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In your shell, you can use kill -XXX PID, where XXX is the human-friendly suffix of the desired signal, to send any signal to the process with process id PID. For example, kill -TERM PID sends a SIGTERM to the process with process id PID.

In C, you can use the sigaction system call to change how signals are handled by the current process. The shell should basically ignore most of these signals, whereas the shell’s subprocesses should respond with the default action. For example, the shell should ignore SIGTTOU, but the subprocesses should not.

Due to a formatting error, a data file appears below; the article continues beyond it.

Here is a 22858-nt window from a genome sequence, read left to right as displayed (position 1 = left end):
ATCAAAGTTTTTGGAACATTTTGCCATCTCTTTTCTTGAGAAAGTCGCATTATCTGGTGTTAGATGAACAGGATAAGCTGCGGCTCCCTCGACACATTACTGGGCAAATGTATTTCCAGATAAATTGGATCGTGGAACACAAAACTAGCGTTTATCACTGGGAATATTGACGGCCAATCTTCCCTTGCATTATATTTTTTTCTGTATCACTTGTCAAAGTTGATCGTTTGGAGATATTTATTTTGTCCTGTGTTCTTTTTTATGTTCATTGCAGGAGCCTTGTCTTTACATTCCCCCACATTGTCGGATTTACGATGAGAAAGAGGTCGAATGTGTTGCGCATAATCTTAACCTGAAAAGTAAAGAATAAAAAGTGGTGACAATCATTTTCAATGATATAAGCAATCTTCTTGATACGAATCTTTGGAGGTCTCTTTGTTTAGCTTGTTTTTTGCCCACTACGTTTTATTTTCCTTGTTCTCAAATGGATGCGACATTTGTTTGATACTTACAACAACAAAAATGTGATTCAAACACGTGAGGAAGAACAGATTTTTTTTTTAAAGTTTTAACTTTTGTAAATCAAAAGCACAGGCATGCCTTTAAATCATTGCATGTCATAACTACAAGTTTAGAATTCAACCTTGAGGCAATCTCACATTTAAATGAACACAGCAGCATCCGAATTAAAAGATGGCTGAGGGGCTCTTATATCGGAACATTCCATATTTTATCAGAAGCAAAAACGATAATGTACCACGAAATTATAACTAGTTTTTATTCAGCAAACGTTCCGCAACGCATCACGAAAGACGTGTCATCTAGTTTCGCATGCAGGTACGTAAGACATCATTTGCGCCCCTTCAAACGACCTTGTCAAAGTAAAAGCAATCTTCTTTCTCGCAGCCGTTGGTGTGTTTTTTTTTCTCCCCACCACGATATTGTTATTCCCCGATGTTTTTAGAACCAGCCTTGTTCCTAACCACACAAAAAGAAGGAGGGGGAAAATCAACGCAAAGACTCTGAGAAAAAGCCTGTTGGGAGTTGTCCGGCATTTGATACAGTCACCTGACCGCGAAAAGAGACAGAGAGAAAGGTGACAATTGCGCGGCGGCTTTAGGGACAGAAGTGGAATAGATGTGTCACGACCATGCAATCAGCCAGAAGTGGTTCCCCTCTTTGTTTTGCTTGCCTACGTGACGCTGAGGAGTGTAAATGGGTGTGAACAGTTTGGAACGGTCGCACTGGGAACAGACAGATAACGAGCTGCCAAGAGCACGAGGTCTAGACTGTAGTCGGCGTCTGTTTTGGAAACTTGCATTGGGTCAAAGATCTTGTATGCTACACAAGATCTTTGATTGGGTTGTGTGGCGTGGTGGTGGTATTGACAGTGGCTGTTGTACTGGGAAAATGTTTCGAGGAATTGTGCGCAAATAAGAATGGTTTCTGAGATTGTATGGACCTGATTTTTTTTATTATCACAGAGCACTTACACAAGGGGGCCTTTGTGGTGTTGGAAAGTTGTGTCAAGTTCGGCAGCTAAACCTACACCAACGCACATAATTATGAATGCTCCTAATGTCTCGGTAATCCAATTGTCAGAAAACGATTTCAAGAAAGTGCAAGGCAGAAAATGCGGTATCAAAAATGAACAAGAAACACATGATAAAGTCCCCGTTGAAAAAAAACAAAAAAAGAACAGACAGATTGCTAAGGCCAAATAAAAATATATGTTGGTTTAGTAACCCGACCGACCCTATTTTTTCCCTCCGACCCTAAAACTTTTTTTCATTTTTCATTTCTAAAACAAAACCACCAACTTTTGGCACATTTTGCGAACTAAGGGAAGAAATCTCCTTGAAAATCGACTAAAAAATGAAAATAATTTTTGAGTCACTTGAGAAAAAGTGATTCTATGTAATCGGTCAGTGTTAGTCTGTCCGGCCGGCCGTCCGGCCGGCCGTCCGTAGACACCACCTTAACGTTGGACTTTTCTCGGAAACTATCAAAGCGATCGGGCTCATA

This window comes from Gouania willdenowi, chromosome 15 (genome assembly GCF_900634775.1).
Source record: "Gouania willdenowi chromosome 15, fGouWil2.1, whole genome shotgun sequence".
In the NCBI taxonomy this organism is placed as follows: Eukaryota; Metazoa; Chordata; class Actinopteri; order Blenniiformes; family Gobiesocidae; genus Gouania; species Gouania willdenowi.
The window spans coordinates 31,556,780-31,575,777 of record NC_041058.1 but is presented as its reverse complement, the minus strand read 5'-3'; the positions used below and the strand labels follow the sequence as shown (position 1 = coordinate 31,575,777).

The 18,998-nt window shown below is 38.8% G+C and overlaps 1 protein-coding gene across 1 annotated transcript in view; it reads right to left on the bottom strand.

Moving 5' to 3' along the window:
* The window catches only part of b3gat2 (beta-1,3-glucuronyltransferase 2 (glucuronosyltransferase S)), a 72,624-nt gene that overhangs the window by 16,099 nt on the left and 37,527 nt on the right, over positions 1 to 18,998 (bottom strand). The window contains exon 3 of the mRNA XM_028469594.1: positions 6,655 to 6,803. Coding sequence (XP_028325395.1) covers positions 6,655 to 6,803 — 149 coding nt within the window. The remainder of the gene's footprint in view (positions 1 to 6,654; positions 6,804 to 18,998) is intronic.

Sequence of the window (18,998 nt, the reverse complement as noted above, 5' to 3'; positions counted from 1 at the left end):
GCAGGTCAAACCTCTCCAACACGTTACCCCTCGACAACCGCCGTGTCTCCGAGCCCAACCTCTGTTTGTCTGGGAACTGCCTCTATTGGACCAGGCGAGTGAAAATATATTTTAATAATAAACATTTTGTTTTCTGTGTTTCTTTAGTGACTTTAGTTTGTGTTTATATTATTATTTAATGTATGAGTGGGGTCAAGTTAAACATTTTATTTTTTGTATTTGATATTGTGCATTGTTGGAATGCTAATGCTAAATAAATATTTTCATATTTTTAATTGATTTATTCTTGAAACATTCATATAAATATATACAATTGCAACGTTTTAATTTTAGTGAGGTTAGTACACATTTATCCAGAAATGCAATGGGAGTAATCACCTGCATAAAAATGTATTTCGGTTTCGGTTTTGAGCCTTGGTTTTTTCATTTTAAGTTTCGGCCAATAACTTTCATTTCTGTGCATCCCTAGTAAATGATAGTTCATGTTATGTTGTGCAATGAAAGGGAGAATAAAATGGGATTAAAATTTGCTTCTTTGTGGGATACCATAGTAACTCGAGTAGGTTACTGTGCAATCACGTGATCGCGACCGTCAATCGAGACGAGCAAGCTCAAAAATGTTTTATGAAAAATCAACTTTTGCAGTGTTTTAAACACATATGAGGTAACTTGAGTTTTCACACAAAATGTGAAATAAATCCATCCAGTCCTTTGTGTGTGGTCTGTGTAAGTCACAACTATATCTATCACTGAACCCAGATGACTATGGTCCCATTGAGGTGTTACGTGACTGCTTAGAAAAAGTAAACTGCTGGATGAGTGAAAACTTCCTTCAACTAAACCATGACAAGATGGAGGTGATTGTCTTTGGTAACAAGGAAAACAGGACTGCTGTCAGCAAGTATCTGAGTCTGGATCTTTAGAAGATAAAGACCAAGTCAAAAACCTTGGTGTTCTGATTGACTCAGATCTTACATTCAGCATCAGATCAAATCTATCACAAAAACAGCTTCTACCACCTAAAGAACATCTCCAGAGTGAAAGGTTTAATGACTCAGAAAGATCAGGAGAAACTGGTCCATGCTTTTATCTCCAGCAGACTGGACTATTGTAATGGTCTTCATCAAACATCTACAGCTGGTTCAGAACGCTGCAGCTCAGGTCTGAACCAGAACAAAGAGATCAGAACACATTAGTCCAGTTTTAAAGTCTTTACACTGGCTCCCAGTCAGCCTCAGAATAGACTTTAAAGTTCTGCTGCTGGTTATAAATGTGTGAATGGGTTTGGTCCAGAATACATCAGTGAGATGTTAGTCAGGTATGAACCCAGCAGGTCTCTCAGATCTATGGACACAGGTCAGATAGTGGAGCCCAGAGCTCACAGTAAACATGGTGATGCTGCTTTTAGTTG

Beware: forked processes will inherit the signal handlers of the original process. Reading man 2 sigaction and man 7 signal will provide more information. Be sure to check out the SIG DFL and SIG IGN constants. For more information on process group and terminal signaling, please go through this tutorial.

Your task is to ensure that each program you start is in its own process group. When you start a process, its process group should be placed in the foreground. Stopping signals should only affect the foregrounded program, not the backgrounded shell.